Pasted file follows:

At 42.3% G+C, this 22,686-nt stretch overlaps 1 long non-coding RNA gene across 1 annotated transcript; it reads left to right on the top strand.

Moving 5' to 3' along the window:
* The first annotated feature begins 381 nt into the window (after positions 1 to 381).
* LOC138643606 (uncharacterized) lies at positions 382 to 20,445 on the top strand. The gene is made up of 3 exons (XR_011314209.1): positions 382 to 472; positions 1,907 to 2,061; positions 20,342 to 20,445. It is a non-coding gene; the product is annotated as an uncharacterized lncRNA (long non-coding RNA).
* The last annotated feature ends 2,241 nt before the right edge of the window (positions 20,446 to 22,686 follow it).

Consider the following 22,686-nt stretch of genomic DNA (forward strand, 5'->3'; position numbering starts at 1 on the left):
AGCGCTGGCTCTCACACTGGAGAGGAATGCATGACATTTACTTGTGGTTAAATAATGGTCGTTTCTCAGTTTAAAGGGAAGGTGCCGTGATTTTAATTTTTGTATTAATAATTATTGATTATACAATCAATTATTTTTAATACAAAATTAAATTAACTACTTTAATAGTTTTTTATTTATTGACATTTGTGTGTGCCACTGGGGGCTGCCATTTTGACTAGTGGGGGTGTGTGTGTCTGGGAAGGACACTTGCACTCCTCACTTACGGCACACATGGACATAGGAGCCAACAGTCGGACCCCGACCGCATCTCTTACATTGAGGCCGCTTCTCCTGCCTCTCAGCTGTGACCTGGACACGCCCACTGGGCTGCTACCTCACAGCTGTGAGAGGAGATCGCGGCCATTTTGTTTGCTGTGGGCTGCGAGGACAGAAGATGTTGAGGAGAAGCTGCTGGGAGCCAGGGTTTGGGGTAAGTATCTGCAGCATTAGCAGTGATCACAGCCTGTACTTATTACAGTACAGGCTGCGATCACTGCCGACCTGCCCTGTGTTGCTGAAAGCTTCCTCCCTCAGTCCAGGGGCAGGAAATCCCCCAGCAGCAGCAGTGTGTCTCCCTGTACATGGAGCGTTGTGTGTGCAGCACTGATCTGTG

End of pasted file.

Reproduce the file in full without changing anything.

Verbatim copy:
At 42.3% G+C, this 22,686-nt stretch overlaps 1 long non-coding RNA gene across 1 annotated transcript; it reads left to right on the top strand.

Moving 5' to 3' along the window:
* The first annotated feature begins 381 nt into the window (after positions 1 to 381).
* LOC138643606 (uncharacterized) lies at positions 382 to 20,445 on the top strand. The gene is made up of 3 exons (XR_011314209.1): positions 382 to 472; positions 1,907 to 2,061; positions 20,342 to 20,445. It is a non-coding gene; the product is annotated as an uncharacterized lncRNA (long non-coding RNA).
* The last annotated feature ends 2,241 nt before the right edge of the window (positions 20,446 to 22,686 follow it).

Consider the following 22,686-nt stretch of genomic DNA (forward strand, 5'->3'; position numbering starts at 1 on the left):
AGCGCTGGCTCTCACACTGGAGAGGAATGCATGACATTTACTTGTGGTTAAATAATGGTCGTTTCTCAGTTTAAAGGGAAGGTGCCGTGATTTTAATTTTTGTATTAATAATTATTGATTATACAATCAATTATTTTTAATACAAAATTAAATTAACTACTTTAATAGTTTTTTATTTATTGACATTTGTGTGTGCCACTGGGGGCTGCCATTTTGACTAGTGGGGGTGTGTGTGTCTGGGAAGGACACTTGCACTCCTCACTTACGGCACACATGGACATAGGAGCCAACAGTCGGACCCCGACCGCATCTCTTACATTGAGGCCGCTTCTCCTGCCTCTCAGCTGTGACCTGGACACGCCCACTGGGCTGCTACCTCACAGCTGTGAGAGGAGATCGCGGCCATTTTGTTTGCTGTGGGCTGCGAGGACAGAAGATGTTGAGGAGAAGCTGCTGGGAGCCAGGGTTTGGGGTAAGTATCTGCAGCATTAGCAGTGATCACAGCCTGTACTTATTACAGTACAGGCTGCGATCACTGCCGACCTGCCCTGTGTTGCTGAAAGCTTCCTCCCTCAGTCCAGGGGCAGGAAATCCCCCAGCAGCAGCAGTGTGTCTCCCTGTACATGGAGCGTTGTGTGTGCAGCACTGATCTGTG